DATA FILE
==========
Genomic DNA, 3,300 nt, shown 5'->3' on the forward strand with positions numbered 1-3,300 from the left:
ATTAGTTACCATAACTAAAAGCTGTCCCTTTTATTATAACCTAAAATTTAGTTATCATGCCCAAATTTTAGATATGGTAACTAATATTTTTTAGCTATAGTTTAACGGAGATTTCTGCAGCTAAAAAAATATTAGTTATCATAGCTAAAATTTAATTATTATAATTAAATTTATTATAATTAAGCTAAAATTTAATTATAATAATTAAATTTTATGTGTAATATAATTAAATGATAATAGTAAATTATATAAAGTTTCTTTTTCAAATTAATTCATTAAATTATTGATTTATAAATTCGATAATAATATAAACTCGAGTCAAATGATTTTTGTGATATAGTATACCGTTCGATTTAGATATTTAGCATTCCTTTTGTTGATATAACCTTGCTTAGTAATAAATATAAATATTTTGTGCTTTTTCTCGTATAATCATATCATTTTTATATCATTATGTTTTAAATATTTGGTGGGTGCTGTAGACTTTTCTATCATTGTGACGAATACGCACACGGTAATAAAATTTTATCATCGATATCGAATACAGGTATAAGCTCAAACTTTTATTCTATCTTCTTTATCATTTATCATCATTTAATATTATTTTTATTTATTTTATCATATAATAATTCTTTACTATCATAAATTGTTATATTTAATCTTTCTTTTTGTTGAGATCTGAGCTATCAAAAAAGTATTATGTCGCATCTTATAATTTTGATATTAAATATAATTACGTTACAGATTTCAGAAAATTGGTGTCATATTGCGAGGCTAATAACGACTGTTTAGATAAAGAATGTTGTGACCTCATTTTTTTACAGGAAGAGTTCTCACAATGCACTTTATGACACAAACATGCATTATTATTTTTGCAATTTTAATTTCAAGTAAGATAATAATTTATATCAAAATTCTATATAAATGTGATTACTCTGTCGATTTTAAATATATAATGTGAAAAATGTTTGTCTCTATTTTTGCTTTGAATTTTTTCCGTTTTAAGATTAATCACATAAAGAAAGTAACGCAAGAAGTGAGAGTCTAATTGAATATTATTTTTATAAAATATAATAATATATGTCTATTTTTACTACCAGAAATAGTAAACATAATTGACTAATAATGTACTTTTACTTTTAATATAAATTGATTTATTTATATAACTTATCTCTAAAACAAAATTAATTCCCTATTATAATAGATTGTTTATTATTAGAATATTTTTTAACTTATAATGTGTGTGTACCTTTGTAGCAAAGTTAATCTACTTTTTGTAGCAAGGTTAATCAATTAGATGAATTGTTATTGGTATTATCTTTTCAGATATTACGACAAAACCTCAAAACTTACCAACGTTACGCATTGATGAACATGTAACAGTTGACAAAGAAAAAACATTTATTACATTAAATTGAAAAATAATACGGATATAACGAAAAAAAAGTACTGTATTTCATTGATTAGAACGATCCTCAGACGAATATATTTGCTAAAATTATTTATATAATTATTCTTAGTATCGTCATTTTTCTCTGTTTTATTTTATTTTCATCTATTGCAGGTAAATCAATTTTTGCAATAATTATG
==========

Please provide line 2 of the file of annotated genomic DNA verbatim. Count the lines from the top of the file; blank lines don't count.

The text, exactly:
ATTAGTTACCATAACTAAAAGCTGTCCCTTTTATTATAACCTAAAATTTAGTTATCATGCCCAAATTTTAGATATGGTAACTAATATTTTTTAGCTATAGTTTAACGGAGATTTCTGCAGCTAAAAAAATATTAGTTATCATAGCTAAAATTTAATTATTATAATTAAATTTATTATAATTAAGCTAAAATTTAATTATAATAATTAAATTTTATGTGTAATATAATTAAATGATAATAGTAAATTATATAAAGTTTCTTTTTCAAATTAATTCATTAAATTATTGATTTATAAATTCGATAATAATATAAACTCGAGTCAAATGATTTTTGTGATATAGTATACCGTTCGATTTAGATATTTAGCATTCCTTTTGTTGATATAACCTTGCTTAGTAATAAATATAAATATTTTGTGCTTTTTCTCGTATAATCATATCATTTTTATATCATTATGTTTTAAATATTTGGTGGGTGCTGTAGACTTTTCTATCATTGTGACGAATACGCACACGGTAATAAAATTTTATCATCGATATCGAATACAGGTATAAGCTCAAACTTTTATTCTATCTTCTTTATCATTTATCATCATTTAATATTATTTTTATTTATTTTATCATATAATAATTCTTTACTATCATAAATTGTTATATTTAATCTTTCTTTTTGTTGAGATCTGAGCTATCAAAAAAGTATTATGTCGCATCTTATAATTTTGATATTAAATATAATTACGTTACAGATTTCAGAAAATTGGTGTCATATTGCGAGGCTAATAACGACTGTTTAGATAAAGAATGTTGTGACCTCATTTTTTTACAGGAAGAGTTCTCACAATGCACTTTATGACACAAACATGCATTATTATTTTTGCAATTTTAATTTCAAGTAAGATAATAATTTATATCAAAATTCTATATAAATGTGATTACTCTGTCGATTTTAAATATATAATGTGAAAAATGTTTGTCTCTATTTTTGCTTTGAATTTTTTCCGTTTTAAGATTAATCACATAAAGAAAGTAACGCAAGAAGTGAGAGTCTAATTGAATATTATTTTTATAAAATATAATAATATATGTCTATTTTTACTACCAGAAATAGTAAACATAATTGACTAATAATGTACTTTTACTTTTAATATAAATTGATTTATTTATATAACTTATCTCTAAAACAAAATTAATTCCCTATTATAATAGATTGTTTATTATTAGAATATTTTTTAACTTATAATGTGTGTGTACCTTTGTAGCAAAGTTAATCTACTTTTTGTAGCAAGGTTAATCAATTAGATGAATTGTTATTGGTATTATCTTTTCAGATATTACGACAAAACCTCAAAACTTACCAACGTTACGCATTGATGAACATGTAACAGTTGACAAAGAAAAAACATTTATTACATTAAATTGAAAAATAATACGGATATAACGAAAAAAAAGTACTGTATTTCATTGATTAGAACGATCCTCAGACGAATATATTTGCTAAAATTATTTATATAATTATTCTTAGTATCGTCATTTTTCTCTGTTTTATTTTATTTTCATCTATTGCAGGTAAATCAATTTTTGCAATAATTATG